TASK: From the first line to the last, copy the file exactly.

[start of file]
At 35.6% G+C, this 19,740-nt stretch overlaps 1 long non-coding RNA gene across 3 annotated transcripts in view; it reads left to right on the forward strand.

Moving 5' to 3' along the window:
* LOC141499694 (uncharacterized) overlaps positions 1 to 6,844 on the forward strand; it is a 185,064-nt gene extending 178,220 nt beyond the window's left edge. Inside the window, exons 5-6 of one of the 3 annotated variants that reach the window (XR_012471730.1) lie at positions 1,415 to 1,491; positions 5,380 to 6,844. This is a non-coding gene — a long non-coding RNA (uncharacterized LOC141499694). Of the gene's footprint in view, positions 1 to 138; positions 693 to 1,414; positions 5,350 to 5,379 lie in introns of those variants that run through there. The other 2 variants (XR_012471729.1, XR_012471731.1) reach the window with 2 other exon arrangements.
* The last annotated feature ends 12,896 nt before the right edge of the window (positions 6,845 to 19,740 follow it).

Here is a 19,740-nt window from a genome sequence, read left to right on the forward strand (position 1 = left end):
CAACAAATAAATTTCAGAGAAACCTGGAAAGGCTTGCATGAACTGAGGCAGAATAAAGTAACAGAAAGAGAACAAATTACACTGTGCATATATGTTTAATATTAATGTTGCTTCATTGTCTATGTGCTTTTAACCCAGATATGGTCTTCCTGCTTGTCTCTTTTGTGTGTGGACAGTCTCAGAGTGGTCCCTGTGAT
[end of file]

At 35.6% G+C, this 19,740-nt stretch overlaps 1 long non-coding RNA gene across 3 annotated transcripts in view; it reads left to right on the forward strand.

Moving 5' to 3' along the window:
* LOC141499694 (uncharacterized) overlaps positions 1 to 6,844 on the forward strand; it is a 185,064-nt gene extending 178,220 nt beyond the window's left edge. Inside the window, exons 5-6 of one of the 3 annotated variants that reach the window (XR_012471730.1) lie at positions 1,415 to 1,491; positions 5,380 to 6,844. This is a non-coding gene — a long non-coding RNA (uncharacterized LOC141499694). Of the gene's footprint in view, positions 1 to 138; positions 693 to 1,414; positions 5,350 to 5,379 lie in introns of those variants that run through there. The other 2 variants (XR_012471729.1, XR_012471731.1) reach the window with 2 other exon arrangements.
* The last annotated feature ends 12,896 nt before the right edge of the window (positions 6,845 to 19,740 follow it).

Here is a 19,740-nt window from a genome sequence, read left to right on the forward strand (position 1 = left end):
CAACAAATAAATTTCAGAGAAACCTGGAAAGGCTTGCATGAACTGAGGCAGAATAAAGTAACAGAAAGAGAACAAATTACACTGTGCATATATGTTTAATATTAATGTTGCTTCATTGTCTATGTGCTTTTAACCCAGATATGGTCTTCCTGCTTGTCTCTTTTGTGTGTGGACAGTCTCAGAGTGGTCCCTGTGAT